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|Since Vicat in 1833, the width to height ratio of a mine pillar has been taken as the fundamental variable in pillar design. From work in the laboratory by many investigators testing rock, Coal and concrete samples, it has been concluded by some that pillars with a width to height ratio of 10 to 1 are indestructible. It has also been concluded that a constrained core exists within the pillar which increases the pillar strength. The role of the roof and floor, if mentioned at all, is often noted in an incidental way. In the present work on laboratory testing of model pillars on concrete, coal, and rock instrumented with special strain gages, it was concluded that the end constraint and not the width to height ratio is the significant variable in determining the pillar strength. In tests where the end constraint is steel, a large compressive stress is produced on the horizontal plane of the pillar, and this effect increases as the width to height ratio is increased, resulting in an increase in pillar strength. If the end constraint is not steel but something with a small Young's modulus, the state of stress in the horizontal plane may be tensile, increasing as the width to height ratio increases, resulting in a decrease in pillar strength. Related to mining, the results are that a large width to height ratio pillar is strong for strong roof and floor and weak for weak roof and floor. That is, the roof and floor and not the width to height ratio determine the pillar strength. The confined core condition should be verified by testing if large pillars are to be used. If there is no confined core or the pillar is in tension, smaller pillar sizes should be used. The final conclusion is that the geometry alone is meaningless in pillar design.|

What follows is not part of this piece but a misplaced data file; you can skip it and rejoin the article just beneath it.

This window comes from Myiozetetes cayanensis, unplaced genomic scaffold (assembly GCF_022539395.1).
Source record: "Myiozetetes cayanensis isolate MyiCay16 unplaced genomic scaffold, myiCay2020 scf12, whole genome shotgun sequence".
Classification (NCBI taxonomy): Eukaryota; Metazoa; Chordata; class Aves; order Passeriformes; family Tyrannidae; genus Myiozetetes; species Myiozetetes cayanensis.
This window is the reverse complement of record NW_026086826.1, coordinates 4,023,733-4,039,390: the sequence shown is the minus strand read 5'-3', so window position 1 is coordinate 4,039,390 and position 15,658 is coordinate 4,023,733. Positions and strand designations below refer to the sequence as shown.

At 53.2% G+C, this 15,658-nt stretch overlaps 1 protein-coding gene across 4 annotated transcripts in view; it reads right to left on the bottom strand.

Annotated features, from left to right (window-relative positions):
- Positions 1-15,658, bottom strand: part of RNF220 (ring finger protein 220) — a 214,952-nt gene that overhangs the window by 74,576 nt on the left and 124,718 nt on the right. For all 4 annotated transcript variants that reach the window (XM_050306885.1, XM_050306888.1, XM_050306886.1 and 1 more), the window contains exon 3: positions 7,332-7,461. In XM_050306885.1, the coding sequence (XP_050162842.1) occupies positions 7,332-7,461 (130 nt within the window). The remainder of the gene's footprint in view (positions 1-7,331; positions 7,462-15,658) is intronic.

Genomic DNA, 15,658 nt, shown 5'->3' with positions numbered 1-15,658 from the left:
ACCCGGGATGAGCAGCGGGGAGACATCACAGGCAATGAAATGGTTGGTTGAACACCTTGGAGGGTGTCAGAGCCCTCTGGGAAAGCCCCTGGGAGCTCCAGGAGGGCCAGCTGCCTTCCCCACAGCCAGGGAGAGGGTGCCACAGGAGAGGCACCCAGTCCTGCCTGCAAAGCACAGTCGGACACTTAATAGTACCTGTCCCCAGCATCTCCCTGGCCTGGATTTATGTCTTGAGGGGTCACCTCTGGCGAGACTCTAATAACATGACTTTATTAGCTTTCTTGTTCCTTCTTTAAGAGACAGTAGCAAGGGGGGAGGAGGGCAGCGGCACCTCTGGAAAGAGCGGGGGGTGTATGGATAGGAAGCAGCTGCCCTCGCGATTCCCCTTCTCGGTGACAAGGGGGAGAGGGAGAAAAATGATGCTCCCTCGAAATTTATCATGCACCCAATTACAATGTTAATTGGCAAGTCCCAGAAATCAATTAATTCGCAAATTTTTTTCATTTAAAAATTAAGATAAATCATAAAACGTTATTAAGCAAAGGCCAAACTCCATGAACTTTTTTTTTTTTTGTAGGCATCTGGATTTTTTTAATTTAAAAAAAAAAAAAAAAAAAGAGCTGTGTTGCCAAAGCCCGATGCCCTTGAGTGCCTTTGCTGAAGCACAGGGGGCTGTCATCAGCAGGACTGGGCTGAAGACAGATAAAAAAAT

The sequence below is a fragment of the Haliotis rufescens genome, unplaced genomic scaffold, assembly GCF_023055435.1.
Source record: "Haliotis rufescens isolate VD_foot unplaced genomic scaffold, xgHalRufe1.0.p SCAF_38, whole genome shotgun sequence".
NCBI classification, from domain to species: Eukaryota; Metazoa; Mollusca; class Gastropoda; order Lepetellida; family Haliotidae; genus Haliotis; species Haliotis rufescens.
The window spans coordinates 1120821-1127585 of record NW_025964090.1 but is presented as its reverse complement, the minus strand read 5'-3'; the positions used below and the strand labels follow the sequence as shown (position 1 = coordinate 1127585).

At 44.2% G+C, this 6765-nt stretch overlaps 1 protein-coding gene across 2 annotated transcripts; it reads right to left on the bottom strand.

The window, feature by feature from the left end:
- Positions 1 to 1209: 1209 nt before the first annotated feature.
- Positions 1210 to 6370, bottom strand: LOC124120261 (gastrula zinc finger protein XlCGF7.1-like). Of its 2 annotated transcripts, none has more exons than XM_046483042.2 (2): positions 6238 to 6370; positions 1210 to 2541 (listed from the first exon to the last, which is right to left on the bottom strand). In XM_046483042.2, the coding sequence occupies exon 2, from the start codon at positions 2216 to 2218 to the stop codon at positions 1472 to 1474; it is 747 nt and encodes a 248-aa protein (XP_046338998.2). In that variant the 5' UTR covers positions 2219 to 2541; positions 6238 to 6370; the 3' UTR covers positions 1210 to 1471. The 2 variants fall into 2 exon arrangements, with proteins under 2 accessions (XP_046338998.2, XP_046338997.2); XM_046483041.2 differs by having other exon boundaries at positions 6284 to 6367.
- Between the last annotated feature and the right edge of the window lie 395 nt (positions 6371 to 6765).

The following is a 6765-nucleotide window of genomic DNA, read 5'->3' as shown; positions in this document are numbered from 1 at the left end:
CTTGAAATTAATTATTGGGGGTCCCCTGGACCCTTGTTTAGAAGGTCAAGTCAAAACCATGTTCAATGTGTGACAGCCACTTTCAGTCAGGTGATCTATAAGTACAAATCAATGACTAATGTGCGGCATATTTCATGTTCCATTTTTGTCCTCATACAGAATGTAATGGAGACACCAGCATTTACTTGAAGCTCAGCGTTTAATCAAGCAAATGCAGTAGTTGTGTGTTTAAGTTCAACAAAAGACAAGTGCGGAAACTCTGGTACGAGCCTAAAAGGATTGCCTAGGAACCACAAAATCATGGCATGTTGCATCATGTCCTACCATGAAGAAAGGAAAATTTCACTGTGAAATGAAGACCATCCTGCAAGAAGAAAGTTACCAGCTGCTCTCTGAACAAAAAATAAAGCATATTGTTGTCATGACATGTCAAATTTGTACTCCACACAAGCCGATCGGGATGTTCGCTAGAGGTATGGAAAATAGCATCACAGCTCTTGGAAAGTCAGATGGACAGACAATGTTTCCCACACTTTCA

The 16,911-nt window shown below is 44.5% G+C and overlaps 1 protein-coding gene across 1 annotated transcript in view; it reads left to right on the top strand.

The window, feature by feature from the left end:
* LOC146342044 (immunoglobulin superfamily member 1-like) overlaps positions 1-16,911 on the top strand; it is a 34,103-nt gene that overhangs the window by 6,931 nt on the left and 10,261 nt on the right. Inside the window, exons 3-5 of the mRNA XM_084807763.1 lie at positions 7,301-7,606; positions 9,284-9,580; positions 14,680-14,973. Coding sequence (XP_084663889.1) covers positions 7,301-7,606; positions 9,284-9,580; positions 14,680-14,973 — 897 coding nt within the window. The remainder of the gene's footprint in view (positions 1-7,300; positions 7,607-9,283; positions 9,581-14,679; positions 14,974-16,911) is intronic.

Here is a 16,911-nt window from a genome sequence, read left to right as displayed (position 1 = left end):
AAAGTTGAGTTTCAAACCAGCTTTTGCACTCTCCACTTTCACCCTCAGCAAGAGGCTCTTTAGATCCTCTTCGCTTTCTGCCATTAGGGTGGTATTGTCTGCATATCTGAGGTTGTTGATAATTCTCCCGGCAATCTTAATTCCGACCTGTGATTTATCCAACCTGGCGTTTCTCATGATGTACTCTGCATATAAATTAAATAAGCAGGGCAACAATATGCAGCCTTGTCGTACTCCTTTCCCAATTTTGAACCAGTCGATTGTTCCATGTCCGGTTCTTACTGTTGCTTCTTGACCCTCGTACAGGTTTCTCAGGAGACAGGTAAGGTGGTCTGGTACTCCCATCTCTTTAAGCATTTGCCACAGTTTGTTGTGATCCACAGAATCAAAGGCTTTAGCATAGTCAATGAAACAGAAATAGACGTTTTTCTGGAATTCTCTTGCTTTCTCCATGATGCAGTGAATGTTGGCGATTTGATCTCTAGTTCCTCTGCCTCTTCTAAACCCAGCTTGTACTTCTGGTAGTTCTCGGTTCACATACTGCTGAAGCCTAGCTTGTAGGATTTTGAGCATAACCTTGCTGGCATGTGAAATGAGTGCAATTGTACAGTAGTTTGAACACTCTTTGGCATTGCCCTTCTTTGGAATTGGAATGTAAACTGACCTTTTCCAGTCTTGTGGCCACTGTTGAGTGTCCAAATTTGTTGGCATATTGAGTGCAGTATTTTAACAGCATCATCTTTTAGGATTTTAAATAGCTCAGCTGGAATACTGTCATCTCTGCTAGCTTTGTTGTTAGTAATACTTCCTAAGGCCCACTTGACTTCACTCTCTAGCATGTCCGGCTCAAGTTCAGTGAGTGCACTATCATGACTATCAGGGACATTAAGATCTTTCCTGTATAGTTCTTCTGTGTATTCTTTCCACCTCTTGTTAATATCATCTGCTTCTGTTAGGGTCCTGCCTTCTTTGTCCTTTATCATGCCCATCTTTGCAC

Additional chapters/articles from the SME-ICGCM book Proceeding of the Fourth Conference on Ground Control in Mining (ICGCM)
|Truss Bolting On-Cycle in Jane Mine Lower Freeport Seam||Design Of A Roof Truss Bolting Plan For Bear Mine||Tension-Torque Relationship For Mechanical Anchored Roof Bol||A Novel System For Automatic Installation Of Cement Grouted||Load Transfer Mechanics In Fully-Grouted Roof Bolts||An Investigation Of Longwall Pillar Stress History||Impact Of Horizontal Load On Shield Supports||Interaction Between Roof And Support On Longwall Faces With||Roof Control With Polyurethane For Recovery Of Kitt Energy?s||First Caving And Its Effects--A Case Study||Staubbekampfung An Schildausbau In Bruchbaustreben (Combatin||Yield Pillar Applications--Impact On Strata Control And Coal||Constraint Is The Prime Variable In Pillar Strength||Massive Pillar Failure--Two Case Studies||Investigations Of Underground Coal Mine Bursts||Destressing Practice In Rockburst-Prone Ground||Statistical Characterization Of Coal-Mine Roof Failure: Sugg||Pillar Design - Continuous Miner Butt Section And Longwall D||Design Factors In Near-Seam Interaction||Remote Sensing For Roof Control And Mine Planning: An Overvi||Design, Construction And Performance Of A Single Pass Lining||Computer Modelling And In Situ Instrumentation Techniques: A||A Sonic Wave Attenuation Technique For Monitoring Of Stress||The Radio Imaging Method (RIM) -- A Means Of Detecting And I||Clay Veins: Their Physical Characteristics. Prediction, and||Evaluation of the Point Load Strength for Soft Rock Classifi||Ground Control Experiences in a High Horizontal Stress Field||Horizontal Stresses and Their Impact on Roof Stability at th||Ground Control Problem Associated with Longwall Mining of De||Geotechnical Aspects of Subsidence over Room and Pillar Mine||Proposed Criteria for Assessing Subsidence Damage to Surface||Surface Subsidence. in Longwall Mining--A Case Stud||An Integrated Approach to the Monitoring and Modeling of Gro|